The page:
Vents in the boards over the windows helps prevent mold and animals from getting too crazy inside.
The powerhouse was notably older than the rest of the complex. I’m still not sure if it was build just for the cooperage, or whether it preceded it.
These long curved corridors connected the wards. Locked doors on both of their ends were a security and comfort feature. Sounds and people would be sealed in their respective wards, as the hallways would act like beautiful airlocks; they were so long that it was unlikely that doors would be open on both sides at the same time. Portra 160.
Chutes from a hundred machines interconnect to more machines and chutes on a dozen factory floors.
This wheel scoops the washings from the sluice room and places it on the tailings conveyor.
The UP gets a lot of snow, making exploring its old mines a special challenge in the winter. The snow is more than 6 feet deep in this picture, and firm enough to walk on.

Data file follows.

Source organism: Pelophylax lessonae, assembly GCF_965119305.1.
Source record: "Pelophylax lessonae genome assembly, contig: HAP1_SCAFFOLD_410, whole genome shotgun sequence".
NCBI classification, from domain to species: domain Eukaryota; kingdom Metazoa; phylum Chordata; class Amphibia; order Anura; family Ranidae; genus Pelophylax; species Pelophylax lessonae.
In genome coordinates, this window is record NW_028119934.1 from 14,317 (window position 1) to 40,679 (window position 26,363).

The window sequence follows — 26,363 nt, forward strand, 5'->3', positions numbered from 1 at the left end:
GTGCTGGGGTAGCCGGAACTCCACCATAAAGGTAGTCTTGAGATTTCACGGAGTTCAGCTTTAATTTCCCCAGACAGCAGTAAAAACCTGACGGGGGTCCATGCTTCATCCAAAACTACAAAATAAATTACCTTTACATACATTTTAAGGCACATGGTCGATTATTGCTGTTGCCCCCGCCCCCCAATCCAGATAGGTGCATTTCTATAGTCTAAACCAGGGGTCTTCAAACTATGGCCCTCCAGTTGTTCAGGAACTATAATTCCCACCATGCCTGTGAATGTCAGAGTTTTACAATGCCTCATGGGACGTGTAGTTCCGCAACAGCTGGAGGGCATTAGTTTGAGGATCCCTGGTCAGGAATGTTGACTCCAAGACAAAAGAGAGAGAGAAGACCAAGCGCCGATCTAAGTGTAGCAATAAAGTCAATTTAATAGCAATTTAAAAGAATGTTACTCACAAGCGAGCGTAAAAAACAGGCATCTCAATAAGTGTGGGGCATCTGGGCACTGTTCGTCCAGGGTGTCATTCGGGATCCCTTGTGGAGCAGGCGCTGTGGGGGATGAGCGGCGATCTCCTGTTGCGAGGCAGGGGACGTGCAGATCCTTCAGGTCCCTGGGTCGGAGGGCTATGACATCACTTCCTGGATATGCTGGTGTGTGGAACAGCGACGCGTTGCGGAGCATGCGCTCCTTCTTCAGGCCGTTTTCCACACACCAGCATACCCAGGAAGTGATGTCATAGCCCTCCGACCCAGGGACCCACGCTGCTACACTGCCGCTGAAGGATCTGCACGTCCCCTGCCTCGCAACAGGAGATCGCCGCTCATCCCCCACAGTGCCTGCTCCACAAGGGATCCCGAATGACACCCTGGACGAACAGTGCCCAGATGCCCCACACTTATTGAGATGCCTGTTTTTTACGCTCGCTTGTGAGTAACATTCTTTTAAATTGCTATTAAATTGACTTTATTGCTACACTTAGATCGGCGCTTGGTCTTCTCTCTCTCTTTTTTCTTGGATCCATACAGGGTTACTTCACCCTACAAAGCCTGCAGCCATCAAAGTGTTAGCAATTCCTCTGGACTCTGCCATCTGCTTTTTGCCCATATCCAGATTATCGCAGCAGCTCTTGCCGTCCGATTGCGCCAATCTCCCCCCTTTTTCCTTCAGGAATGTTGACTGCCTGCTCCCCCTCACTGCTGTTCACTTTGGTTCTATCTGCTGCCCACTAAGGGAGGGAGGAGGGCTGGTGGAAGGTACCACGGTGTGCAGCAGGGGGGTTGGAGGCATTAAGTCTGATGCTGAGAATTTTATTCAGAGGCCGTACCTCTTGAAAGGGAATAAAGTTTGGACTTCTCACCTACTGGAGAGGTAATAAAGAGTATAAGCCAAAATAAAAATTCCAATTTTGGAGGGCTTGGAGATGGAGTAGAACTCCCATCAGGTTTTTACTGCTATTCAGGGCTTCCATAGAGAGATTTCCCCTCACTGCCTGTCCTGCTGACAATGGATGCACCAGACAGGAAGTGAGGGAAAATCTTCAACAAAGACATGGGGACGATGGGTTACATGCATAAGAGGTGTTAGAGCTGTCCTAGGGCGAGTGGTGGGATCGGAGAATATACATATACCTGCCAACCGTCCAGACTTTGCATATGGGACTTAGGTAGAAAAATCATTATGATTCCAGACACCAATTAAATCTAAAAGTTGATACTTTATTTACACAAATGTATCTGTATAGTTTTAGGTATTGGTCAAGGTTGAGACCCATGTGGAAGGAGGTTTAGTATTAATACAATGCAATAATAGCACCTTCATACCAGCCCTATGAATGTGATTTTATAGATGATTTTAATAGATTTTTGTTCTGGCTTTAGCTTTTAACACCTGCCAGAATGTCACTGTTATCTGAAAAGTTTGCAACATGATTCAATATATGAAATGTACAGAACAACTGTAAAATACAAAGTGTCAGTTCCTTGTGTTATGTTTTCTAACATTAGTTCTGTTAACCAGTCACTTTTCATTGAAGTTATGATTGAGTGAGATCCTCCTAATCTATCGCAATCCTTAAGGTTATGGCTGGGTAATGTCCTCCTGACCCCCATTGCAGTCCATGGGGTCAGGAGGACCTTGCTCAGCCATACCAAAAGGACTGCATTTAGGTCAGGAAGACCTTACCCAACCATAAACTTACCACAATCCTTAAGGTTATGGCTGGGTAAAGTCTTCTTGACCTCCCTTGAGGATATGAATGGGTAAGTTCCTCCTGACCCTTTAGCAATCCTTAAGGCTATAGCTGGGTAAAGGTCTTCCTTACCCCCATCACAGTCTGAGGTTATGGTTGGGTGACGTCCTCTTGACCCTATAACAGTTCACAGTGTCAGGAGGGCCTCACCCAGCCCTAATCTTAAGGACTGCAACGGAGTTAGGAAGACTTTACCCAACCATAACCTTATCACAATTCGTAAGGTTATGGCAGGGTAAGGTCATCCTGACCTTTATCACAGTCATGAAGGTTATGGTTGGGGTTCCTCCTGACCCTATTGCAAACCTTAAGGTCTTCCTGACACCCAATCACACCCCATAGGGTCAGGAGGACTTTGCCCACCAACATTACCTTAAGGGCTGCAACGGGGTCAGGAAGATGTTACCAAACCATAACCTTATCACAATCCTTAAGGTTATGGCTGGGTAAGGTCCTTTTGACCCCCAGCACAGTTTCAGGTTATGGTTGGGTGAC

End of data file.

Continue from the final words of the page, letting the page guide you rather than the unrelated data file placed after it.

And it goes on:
The shaft house, where hydraulic steel doors allowed or denied entry into the mine shaft. Overhead is a light and alarm. If it sounds, the mine is being evacuated, and you best not go in and best stay the hell out of the way. Locals dump tires here, now.
A closeup of one of the winding machines that found itself under a leaky section of roof.
The first 800 or so feet of the tunnel is finished with reinforced concrete. The test is raw stone. This is the spot where it switches. Side note: nailing this shot on film is one of my proudest light-painted moments.